China kicks out US journalists in retaliation to restrictions of Chinese press in US


China has expelled journalists from three US newspapers in retaliation to the restrictions imposed on its news outlets in the US. The Chinese foreign ministry has ordered the New York Times, Washington Post and Wall Street Journal to release information of their operations in China, ordering their reporters to turn over media passes within 10 days.

The measures were in response to “unwarranted restrictions on Chinese media agencies” in the US, said the ministry.

China usually gives journalists only 12-month visas and press cards, so the measure is likely to impact most correspondents. It will decimate some of the biggest newsrooms in China and force reporters with decades of experience covering the country to leave.

They will be barred from working not only in the mainland, but also Hong Kong, the self-autonomous city that has in the past provided a base for China correspondents unable to get a visa from Chinese authorities.

“They will not be allowed to continue working as journalists in the People’s Republic of China, including its Hong Kong and Macao special administrative regions,” the ministry of foreign affairs said.

The ministry also demanded information about their operations in China.

The three papers whose staff are being expelled – and two other US outlets, Time and Voice of America – will be required to “declare in written form information about their staff, finance, operation and real estate in China”.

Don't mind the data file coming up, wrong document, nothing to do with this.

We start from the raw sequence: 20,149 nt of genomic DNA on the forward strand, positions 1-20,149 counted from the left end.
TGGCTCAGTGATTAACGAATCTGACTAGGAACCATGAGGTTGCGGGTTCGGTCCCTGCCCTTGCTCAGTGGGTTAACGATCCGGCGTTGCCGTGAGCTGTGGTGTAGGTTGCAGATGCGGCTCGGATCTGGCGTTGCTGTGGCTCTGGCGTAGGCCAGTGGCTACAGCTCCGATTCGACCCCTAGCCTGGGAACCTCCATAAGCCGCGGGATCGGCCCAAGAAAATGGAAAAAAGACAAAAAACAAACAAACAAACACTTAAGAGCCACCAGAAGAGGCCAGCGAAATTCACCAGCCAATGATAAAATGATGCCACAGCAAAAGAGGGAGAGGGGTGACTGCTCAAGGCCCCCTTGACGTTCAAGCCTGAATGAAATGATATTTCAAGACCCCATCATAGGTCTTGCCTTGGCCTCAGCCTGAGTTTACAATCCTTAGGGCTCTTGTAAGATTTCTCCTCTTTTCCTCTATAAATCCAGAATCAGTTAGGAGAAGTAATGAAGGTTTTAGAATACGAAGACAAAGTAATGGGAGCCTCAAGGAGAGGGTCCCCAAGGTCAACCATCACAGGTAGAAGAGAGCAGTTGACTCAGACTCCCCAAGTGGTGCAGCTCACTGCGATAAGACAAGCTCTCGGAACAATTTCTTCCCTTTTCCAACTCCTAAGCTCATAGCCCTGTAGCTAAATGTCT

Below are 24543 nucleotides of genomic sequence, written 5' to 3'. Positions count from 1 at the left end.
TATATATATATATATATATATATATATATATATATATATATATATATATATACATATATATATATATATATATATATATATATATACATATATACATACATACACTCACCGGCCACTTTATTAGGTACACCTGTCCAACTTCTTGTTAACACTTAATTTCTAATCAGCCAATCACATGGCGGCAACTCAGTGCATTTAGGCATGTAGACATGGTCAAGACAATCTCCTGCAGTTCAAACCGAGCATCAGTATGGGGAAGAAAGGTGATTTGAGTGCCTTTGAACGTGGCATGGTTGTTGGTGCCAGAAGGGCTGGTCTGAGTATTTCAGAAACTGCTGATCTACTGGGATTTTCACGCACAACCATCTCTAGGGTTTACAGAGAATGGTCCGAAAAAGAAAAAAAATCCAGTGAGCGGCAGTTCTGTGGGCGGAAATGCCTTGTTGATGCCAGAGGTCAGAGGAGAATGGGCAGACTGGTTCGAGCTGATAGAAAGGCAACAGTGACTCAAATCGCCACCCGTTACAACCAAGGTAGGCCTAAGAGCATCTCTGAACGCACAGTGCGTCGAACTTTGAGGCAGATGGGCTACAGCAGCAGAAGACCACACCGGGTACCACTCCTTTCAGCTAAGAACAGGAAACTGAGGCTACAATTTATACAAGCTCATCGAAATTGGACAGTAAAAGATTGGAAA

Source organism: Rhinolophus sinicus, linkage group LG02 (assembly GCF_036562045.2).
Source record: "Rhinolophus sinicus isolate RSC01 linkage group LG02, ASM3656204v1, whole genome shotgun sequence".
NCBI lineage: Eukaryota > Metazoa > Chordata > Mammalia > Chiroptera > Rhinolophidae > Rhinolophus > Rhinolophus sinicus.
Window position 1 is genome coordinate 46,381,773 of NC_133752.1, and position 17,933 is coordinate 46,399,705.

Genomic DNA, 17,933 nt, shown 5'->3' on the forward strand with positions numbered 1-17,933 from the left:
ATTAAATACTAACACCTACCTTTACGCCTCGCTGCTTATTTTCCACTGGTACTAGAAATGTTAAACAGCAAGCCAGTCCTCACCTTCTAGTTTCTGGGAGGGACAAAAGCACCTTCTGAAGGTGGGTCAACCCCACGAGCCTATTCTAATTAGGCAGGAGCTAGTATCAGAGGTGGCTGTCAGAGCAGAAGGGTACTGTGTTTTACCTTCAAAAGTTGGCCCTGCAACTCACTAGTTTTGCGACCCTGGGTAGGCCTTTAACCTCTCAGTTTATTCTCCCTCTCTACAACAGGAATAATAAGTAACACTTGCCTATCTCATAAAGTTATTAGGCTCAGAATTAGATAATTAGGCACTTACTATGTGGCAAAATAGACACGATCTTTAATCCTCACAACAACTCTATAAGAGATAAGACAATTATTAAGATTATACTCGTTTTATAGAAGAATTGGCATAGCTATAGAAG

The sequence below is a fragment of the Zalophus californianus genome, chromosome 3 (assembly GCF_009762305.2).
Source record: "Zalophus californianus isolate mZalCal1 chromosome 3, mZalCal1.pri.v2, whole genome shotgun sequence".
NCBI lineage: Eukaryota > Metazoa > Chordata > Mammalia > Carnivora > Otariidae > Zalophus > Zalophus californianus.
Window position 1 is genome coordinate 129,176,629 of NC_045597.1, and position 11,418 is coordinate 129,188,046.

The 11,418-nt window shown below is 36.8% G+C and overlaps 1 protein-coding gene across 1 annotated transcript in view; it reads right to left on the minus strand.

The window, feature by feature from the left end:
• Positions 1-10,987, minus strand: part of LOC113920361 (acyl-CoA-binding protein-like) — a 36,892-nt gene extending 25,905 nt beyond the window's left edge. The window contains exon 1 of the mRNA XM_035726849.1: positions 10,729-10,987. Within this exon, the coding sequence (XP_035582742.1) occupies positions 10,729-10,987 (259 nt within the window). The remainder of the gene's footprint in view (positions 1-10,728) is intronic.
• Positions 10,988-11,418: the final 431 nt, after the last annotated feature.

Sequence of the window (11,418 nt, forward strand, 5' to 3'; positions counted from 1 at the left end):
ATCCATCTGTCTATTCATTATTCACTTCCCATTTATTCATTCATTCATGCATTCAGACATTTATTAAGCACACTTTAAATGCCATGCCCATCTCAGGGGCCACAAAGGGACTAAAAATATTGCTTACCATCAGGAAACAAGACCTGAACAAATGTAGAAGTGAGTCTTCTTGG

The measures were in response to “unwarranted restrictions on Chinese media agencies” in the US, it said.

“This is obviously an escalation in the tit-for-tat between Washington and Beijing. But the scale and scope of it is surprising, disproportionate and unprecedented,” said Yuen Chan, senior lecturer in journalism at City University London.

“It’s particularly unusual and disturbing that Hong Kong and Macau are included in the restrictions. In the past, American correspondents who’ve been kicked out or experienced visa delays have worked in their organisation’s bureaus in Hong Kong – this won’t now be possible.”

The decision to include Hong Kong in the announcement raised disturbing questions about the city’s autonomy, as it is meant to control its own media accreditation under the “one country, two systems” agreement between the UK and China that succeeded the handover from colonial rule.

Earlier this month, the Trump administration imposed limits on the number of Chinese citizens who could work as journalists in the US – the latest move in a tit-for-tat row over press freedoms.

“What the US has done is exclusively targeting Chinese media organisations, and hence driven by a Cold War mentality and ideological bias,” China’s foreign ministry said in a statement on Tuesday.

US Secretary of State Mike Pompeo urged Beijing to reconsider its decision, calling the move “unfortunate”.

“I regret China’s decision today to further foreclose the world’s ability to conduct the free press operations that, frankly, would be really good for the Chinese people in these incredibly challenging global times, where more information, more transparency are what will save lives,” Mr. Pompeo said. (Source: BBC)